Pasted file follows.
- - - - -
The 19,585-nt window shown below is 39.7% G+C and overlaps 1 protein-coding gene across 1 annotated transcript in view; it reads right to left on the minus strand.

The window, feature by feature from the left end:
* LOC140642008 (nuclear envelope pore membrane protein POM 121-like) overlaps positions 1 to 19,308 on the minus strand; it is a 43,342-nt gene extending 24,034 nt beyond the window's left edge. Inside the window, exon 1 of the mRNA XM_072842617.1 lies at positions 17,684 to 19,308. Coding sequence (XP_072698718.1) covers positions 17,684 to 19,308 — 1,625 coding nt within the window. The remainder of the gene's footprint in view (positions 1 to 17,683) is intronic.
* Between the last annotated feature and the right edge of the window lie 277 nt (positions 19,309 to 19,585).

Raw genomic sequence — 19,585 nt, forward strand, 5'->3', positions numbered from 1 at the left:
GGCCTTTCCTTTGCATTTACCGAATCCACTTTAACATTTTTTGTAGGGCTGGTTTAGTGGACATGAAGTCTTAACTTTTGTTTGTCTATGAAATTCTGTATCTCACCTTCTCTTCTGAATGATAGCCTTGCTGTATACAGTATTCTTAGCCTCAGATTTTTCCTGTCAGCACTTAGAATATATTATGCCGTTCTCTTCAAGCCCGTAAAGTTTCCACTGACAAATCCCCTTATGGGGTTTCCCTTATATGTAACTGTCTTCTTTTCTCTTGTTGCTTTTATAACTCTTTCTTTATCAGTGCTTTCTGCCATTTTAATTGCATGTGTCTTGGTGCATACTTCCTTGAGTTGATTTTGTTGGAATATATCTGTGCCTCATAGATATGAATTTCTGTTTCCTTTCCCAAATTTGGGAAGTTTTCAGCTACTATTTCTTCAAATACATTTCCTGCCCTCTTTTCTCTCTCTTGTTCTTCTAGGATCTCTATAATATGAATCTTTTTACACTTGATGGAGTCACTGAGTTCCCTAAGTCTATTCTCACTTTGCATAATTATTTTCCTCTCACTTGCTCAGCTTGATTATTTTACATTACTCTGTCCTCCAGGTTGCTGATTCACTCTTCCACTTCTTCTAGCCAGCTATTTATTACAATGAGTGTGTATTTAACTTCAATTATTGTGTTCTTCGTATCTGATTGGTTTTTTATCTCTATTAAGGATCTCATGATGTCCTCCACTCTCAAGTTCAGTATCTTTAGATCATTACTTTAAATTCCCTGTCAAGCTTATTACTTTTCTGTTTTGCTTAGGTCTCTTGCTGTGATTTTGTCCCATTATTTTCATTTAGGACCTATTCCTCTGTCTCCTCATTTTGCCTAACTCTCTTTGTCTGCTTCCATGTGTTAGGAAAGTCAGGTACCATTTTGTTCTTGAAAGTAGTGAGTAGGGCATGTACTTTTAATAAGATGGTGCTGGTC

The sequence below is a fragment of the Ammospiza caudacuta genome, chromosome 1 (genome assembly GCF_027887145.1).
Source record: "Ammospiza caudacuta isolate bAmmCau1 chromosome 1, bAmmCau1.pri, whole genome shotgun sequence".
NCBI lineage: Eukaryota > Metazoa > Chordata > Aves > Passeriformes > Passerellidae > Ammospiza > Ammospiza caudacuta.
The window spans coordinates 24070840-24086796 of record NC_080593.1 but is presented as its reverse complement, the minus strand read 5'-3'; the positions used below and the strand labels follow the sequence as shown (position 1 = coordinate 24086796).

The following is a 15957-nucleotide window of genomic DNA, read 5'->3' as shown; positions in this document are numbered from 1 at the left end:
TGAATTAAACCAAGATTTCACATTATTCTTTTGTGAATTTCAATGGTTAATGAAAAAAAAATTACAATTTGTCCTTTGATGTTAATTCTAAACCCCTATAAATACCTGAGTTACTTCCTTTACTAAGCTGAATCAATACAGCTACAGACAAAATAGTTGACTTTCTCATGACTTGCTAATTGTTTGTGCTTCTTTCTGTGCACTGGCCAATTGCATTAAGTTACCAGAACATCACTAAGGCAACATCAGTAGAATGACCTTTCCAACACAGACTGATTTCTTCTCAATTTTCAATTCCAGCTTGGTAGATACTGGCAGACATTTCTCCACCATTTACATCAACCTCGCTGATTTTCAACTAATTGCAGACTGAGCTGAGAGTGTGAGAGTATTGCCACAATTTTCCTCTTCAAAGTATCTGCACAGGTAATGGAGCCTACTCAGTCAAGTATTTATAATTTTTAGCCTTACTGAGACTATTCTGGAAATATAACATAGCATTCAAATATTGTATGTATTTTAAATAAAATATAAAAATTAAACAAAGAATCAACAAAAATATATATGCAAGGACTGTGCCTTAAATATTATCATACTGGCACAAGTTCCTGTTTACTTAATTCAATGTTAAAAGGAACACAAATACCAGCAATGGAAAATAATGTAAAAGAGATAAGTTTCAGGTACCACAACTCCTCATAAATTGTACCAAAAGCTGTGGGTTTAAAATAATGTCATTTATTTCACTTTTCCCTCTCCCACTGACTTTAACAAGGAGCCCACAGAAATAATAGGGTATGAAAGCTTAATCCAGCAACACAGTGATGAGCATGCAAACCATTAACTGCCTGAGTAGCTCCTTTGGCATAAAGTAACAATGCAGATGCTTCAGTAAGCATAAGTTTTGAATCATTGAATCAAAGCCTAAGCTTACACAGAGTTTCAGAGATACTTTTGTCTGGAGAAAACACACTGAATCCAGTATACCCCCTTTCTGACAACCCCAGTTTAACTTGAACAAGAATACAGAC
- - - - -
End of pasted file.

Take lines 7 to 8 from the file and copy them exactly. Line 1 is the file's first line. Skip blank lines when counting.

The sequence below is a fragment of the Ammospiza caudacuta genome, chromosome 1 (genome assembly GCF_027887145.1).
Source record: "Ammospiza caudacuta isolate bAmmCau1 chromosome 1, bAmmCau1.pri, whole genome shotgun sequence".